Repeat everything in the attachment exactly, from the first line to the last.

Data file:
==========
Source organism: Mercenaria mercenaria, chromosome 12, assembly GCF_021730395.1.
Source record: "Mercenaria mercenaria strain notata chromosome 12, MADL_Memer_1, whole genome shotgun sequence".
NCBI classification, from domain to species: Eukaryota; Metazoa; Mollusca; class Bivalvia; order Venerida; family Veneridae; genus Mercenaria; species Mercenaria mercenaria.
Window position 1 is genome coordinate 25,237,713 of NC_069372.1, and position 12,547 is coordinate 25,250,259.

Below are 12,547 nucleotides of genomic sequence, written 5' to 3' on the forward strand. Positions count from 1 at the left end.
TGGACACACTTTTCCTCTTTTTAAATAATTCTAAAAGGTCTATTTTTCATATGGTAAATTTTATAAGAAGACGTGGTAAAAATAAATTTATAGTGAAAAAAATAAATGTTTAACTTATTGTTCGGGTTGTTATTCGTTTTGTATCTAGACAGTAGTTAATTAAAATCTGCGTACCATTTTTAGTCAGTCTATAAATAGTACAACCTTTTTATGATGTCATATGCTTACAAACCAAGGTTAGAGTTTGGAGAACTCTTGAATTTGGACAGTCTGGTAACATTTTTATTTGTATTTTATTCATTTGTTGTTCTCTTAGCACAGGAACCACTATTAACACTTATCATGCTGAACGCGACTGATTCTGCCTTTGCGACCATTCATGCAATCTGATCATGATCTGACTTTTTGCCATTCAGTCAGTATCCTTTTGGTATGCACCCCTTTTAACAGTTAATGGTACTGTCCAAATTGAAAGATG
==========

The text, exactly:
Source organism: Mercenaria mercenaria, chromosome 12, assembly GCF_021730395.1.
Source record: "Mercenaria mercenaria strain notata chromosome 12, MADL_Memer_1, whole genome shotgun sequence".
NCBI classification, from domain to species: Eukaryota; Metazoa; Mollusca; class Bivalvia; order Venerida; family Veneridae; genus Mercenaria; species Mercenaria mercenaria.
Window position 1 is genome coordinate 25,237,713 of NC_069372.1, and position 12,547 is coordinate 25,250,259.

Below are 12,547 nucleotides of genomic sequence, written 5' to 3' on the forward strand. Positions count from 1 at the left end.
TGGACACACTTTTCCTCTTTTTAAATAATTCTAAAAGGTCTATTTTTCATATGGTAAATTTTATAAGAAGACGTGGTAAAAATAAATTTATAGTGAAAAAAATAAATGTTTAACTTATTGTTCGGGTTGTTATTCGTTTTGTATCTAGACAGTAGTTAATTAAAATCTGCGTACCATTTTTAGTCAGTCTATAAATAGTACAACCTTTTTATGATGTCATATGCTTACAAACCAAGGTTAGAGTTTGGAGAACTCTTGAATTTGGACAGTCTGGTAACATTTTTATTTGTATTTTATTCATTTGTTGTTCTCTTAGCACAGGAACCACTATTAACACTTATCATGCTGAACGCGACTGATTCTGCCTTTGCGACCATTCATGCAATCTGATCATGATCTGACTTTTTGCCATTCAGTCAGTATCCTTTTGGTATGCACCCCTTTTAACAGTTAATGGTACTGTCCAAATTGAAAGATG